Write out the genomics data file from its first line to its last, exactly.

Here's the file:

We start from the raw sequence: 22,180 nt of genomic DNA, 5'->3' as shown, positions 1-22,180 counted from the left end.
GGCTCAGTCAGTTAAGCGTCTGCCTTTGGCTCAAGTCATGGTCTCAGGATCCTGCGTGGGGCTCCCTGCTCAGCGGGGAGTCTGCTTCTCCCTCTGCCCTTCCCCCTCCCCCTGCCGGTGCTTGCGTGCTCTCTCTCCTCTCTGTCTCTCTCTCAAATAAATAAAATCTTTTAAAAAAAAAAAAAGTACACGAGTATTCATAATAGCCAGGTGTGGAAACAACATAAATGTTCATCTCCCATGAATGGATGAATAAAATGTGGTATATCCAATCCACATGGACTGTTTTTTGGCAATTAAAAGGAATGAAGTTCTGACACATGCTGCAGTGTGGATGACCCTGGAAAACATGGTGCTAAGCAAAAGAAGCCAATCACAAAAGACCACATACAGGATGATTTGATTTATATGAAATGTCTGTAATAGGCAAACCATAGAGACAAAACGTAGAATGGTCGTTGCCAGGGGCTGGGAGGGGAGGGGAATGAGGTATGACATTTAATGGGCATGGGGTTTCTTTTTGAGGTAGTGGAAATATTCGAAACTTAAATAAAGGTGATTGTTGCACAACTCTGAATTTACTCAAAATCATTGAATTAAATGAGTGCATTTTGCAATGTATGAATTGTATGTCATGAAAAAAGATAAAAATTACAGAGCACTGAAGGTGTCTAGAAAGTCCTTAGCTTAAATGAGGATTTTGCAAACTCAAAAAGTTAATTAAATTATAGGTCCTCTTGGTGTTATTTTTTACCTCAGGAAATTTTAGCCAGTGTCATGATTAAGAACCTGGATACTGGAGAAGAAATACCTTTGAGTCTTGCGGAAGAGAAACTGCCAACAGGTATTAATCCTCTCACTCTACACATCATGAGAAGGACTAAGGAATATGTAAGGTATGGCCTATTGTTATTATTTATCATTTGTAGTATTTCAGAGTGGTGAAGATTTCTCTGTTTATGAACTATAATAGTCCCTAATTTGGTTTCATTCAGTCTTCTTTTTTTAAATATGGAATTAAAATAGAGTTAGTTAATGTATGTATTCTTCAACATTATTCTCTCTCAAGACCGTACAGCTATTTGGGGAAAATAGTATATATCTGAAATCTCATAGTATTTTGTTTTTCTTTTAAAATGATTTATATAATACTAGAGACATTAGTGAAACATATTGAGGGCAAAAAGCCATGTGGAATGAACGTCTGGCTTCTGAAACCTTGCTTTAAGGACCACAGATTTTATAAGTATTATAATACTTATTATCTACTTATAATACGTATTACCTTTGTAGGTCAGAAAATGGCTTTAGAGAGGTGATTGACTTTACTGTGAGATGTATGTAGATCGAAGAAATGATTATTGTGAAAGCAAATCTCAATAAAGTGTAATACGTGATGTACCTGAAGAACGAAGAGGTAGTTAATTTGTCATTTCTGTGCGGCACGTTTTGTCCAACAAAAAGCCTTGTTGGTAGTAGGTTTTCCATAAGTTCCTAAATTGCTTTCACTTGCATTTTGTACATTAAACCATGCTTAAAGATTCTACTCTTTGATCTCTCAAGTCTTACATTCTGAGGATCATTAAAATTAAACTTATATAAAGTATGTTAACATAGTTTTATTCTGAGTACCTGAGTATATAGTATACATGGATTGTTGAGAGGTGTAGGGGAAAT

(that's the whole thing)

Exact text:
We start from the raw sequence: 22,180 nt of genomic DNA, 5'->3' as shown, positions 1-22,180 counted from the left end.
GGCTCAGTCAGTTAAGCGTCTGCCTTTGGCTCAAGTCATGGTCTCAGGATCCTGCGTGGGGCTCCCTGCTCAGCGGGGAGTCTGCTTCTCCCTCTGCCCTTCCCCCTCCCCCTGCCGGTGCTTGCGTGCTCTCTCTCCTCTCTGTCTCTCTCTCAAATAAATAAAATCTTTTAAAAAAAAAAAAAGTACACGAGTATTCATAATAGCCAGGTGTGGAAACAACATAAATGTTCATCTCCCATGAATGGATGAATAAAATGTGGTATATCCAATCCACATGGACTGTTTTTTGGCAATTAAAAGGAATGAAGTTCTGACACATGCTGCAGTGTGGATGACCCTGGAAAACATGGTGCTAAGCAAAAGAAGCCAATCACAAAAGACCACATACAGGATGATTTGATTTATATGAAATGTCTGTAATAGGCAAACCATAGAGACAAAACGTAGAATGGTCGTTGCCAGGGGCTGGGAGGGGAGGGGAATGAGGTATGACATTTAATGGGCATGGGGTTTCTTTTTGAGGTAGTGGAAATATTCGAAACTTAAATAAAGGTGATTGTTGCACAACTCTGAATTTACTCAAAATCATTGAATTAAATGAGTGCATTTTGCAATGTATGAATTGTATGTCATGAAAAAAGATAAAAATTACAGAGCACTGAAGGTGTCTAGAAAGTCCTTAGCTTAAATGAGGATTTTGCAAACTCAAAAAGTTAATTAAATTATAGGTCCTCTTGGTGTTATTTTTTACCTCAGGAAATTTTAGCCAGTGTCATGATTAAGAACCTGGATACTGGAGAAGAAATACCTTTGAGTCTTGCGGAAGAGAAACTGCCAACAGGTATTAATCCTCTCACTCTACACATCATGAGAAGGACTAAGGAATATGTAAGGTATGGCCTATTGTTATTATTTATCATTTGTAGTATTTCAGAGTGGTGAAGATTTCTCTGTTTATGAACTATAATAGTCCCTAATTTGGTTTCATTCAGTCTTCTTTTTTTAAATATGGAATTAAAATAGAGTTAGTTAATGTATGTATTCTTCAACATTATTCTCTCTCAAGACCGTACAGCTATTTGGGGAAAATAGTATATATCTGAAATCTCATAGTATTTTGTTTTTCTTTTAAAATGATTTATATAATACTAGAGACATTAGTGAAACATATTGAGGGCAAAAAGCCATGTGGAATGAACGTCTGGCTTCTGAAACCTTGCTTTAAGGACCACAGATTTTATAAGTATTATAATACTTATTATCTACTTATAATACGTATTACCTTTGTAGGTCAGAAAATGGCTTTAGAGAGGTGATTGACTTTACTGTGAGATGTATGTAGATCGAAGAAATGATTATTGTGAAAGCAAATCTCAATAAAGTGTAATACGTGATGTACCTGAAGAACGAAGAGGTAGTTAATTTGTCATTTCTGTGCGGCACGTTTTGTCCAACAAAAAGCCTTGTTGGTAGTAGGTTTTCCATAAGTTCCTAAATTGCTTTCACTTGCATTTTGTACATTAAACCATGCTTAAAGATTCTACTCTTTGATCTCTCAAGTCTTACATTCTGAGGATCATTAAAATTAAACTTATATAAAGTATGTTAACATAGTTTTATTCTGAGTACCTGAGTATATAGTATACATGGATTGTTGAGAGGTGTAGGGGAAAT